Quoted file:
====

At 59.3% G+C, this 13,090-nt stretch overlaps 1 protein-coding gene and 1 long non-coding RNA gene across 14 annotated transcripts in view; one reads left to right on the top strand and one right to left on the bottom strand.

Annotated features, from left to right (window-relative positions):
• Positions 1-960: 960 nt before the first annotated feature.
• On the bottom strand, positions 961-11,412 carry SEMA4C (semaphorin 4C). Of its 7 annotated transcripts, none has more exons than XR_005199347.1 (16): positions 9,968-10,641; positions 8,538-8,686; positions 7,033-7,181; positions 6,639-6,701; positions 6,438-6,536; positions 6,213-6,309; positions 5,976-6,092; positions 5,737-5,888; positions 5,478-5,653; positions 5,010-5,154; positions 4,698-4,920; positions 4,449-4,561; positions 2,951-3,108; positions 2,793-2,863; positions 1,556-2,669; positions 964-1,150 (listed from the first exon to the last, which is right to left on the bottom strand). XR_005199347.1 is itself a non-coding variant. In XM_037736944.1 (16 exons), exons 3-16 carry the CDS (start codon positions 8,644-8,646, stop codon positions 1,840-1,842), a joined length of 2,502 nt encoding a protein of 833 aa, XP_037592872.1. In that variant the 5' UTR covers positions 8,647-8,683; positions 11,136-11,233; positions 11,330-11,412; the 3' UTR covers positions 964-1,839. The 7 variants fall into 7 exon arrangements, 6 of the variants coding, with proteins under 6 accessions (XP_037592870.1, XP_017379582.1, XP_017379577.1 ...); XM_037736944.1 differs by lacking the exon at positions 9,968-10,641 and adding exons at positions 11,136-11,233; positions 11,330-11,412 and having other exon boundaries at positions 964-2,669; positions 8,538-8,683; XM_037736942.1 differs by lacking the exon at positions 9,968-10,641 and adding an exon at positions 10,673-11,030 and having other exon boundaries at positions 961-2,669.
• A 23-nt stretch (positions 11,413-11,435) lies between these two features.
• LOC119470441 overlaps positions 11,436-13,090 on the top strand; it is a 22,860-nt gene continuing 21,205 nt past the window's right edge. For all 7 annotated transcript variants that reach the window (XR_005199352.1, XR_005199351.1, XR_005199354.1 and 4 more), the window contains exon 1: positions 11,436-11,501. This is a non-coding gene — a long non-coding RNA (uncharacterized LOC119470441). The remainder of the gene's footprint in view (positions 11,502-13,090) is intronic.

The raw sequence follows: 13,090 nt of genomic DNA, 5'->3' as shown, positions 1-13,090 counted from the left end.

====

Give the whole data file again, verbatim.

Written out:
At 59.3% G+C, this 13,090-nt stretch overlaps 1 protein-coding gene and 1 long non-coding RNA gene across 14 annotated transcripts in view; one reads left to right on the top strand and one right to left on the bottom strand.

Annotated features, from left to right (window-relative positions):
• Positions 1-960: 960 nt before the first annotated feature.
• On the bottom strand, positions 961-11,412 carry SEMA4C (semaphorin 4C). Of its 7 annotated transcripts, none has more exons than XR_005199347.1 (16): positions 9,968-10,641; positions 8,538-8,686; positions 7,033-7,181; positions 6,639-6,701; positions 6,438-6,536; positions 6,213-6,309; positions 5,976-6,092; positions 5,737-5,888; positions 5,478-5,653; positions 5,010-5,154; positions 4,698-4,920; positions 4,449-4,561; positions 2,951-3,108; positions 2,793-2,863; positions 1,556-2,669; positions 964-1,150 (listed from the first exon to the last, which is right to left on the bottom strand). XR_005199347.1 is itself a non-coding variant. In XM_037736944.1 (16 exons), exons 3-16 carry the CDS (start codon positions 8,644-8,646, stop codon positions 1,840-1,842), a joined length of 2,502 nt encoding a protein of 833 aa, XP_037592872.1. In that variant the 5' UTR covers positions 8,647-8,683; positions 11,136-11,233; positions 11,330-11,412; the 3' UTR covers positions 964-1,839. The 7 variants fall into 7 exon arrangements, 6 of the variants coding, with proteins under 6 accessions (XP_037592870.1, XP_017379582.1, XP_017379577.1 ...); XM_037736944.1 differs by lacking the exon at positions 9,968-10,641 and adding exons at positions 11,136-11,233; positions 11,330-11,412 and having other exon boundaries at positions 964-2,669; positions 8,538-8,683; XM_037736942.1 differs by lacking the exon at positions 9,968-10,641 and adding an exon at positions 10,673-11,030 and having other exon boundaries at positions 961-2,669.
• A 23-nt stretch (positions 11,413-11,435) lies between these two features.
• LOC119470441 overlaps positions 11,436-13,090 on the top strand; it is a 22,860-nt gene continuing 21,205 nt past the window's right edge. For all 7 annotated transcript variants that reach the window (XR_005199352.1, XR_005199351.1, XR_005199354.1 and 4 more), the window contains exon 1: positions 11,436-11,501. This is a non-coding gene — a long non-coding RNA (uncharacterized LOC119470441). The remainder of the gene's footprint in view (positions 11,502-13,090) is intronic.

The raw sequence follows: 13,090 nt of genomic DNA, 5'->3' as shown, positions 1-13,090 counted from the left end.